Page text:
The angle of slope of the italic glyphs stems. This value affects several elements, including the sidebearings calculation, the anchors alignment between selected nodes, and transformations that take the italic angle into account. The value is in degrees clockwise.
Other scripts use different default metrics. For example, an Arabic font has the default metrics of Ascender, Baseline, Descender, Alef Height, Joining Line, and Meem Depth.
Click the name of a metric to edit its category, name, and scope. The category is the metric type, and the name can be chosen freely to identify the metric. The scope limits the metric to a subset of glyphs. For example, scoping a metric to glyphs with a Devanagari script hides its alignment line in all other glyphs. See Smart Filters for details on glyph scopes.
The left number field of a metric defines the offset from the baseline. (The Italic Angle metric has one field only.) The right number field is the size of the alignment zone and starts at the offset of the metric. Nodes and anchors placed in alignment zones are highlighted. See Nodes in Alignment Zones and Adding, Editing, & Removing Anchors.
Alignment zones are used by the automatic hinting process, which ensures that overshoots snap to even metric lines at small font sizes or low screen resolutions. See Alignment Zones for details on PostScript hinting with alignment zones. For TrueType hinting, separate zones may be configured (see TrueType Zones).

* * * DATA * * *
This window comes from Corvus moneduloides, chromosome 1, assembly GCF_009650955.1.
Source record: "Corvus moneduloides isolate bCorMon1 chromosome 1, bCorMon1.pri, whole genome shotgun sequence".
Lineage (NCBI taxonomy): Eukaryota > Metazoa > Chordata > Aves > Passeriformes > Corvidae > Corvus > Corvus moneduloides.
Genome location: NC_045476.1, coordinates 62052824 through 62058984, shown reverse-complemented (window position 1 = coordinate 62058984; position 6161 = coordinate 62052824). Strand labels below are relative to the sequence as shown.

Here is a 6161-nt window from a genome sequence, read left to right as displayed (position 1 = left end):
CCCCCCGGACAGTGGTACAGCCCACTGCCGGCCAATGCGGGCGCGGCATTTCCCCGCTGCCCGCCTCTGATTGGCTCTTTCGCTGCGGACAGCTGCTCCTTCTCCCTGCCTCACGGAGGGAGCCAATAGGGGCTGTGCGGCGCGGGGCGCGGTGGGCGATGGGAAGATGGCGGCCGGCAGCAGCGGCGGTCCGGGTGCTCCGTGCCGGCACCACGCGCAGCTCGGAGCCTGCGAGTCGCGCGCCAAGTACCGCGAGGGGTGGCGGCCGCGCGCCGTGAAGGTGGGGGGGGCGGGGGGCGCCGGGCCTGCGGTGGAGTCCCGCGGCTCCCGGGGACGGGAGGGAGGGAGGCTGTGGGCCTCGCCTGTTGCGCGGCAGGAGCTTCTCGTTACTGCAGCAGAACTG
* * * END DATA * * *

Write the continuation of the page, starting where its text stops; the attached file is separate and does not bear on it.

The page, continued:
Font designs typically conform to standard stems. For example, the capital I has a vertical stem, and the capital H has two vertical stems and one horizontal stem. A rounded shape like the letter O has left and right vertical stems and top and bottom horizontal stems. Serifs and crossbars, such as in the lowercase f and t, are also stems.
Frequently used stem widths are defined in File → Font Info… → Masters → Stems. The autohinter uses these stem values to add hints to vertical and horizontal stems. See PostScript Hinting: Autohinting for details on hinting with the autohinter. For TrueType hinting, separate stems may be configured.
Click the plus button located to the right of the Stems heading to add a new stem definition. A stem can either be vertical (measured left to right) or horizontal (measured top to bottom). The name of a stem is used to describe it and for interpolation: When interpolating between masters, stems with the same name in both masters are used to interpolate the in-between stem value. The stem value should be as close to as many master stems as possible. See PostScript Hinting for more information on good stem values.
Click the actions button located on the right of a stem entry line to restrict it to a specific subset of glyphs. This scoping works the same as in master metrics or Smart Filters.
Masters can have custom parameters, just like the Font tab (see Font: Custom Parameters). A custom parameter value is interpolated if it is defined in all masters. Some custom parameters exist on the font and the master level. A parameter on a master will overwrite such a font parameter. Instances can also have custom parameters, which overwrite both font and master parameters.
Tokens can use Number Values in OpenType feature code to insert numbers that interpolate between masters. Click the plus button located to the right of the Number Values heading to add a new number value. See Number Value Tokens for more information.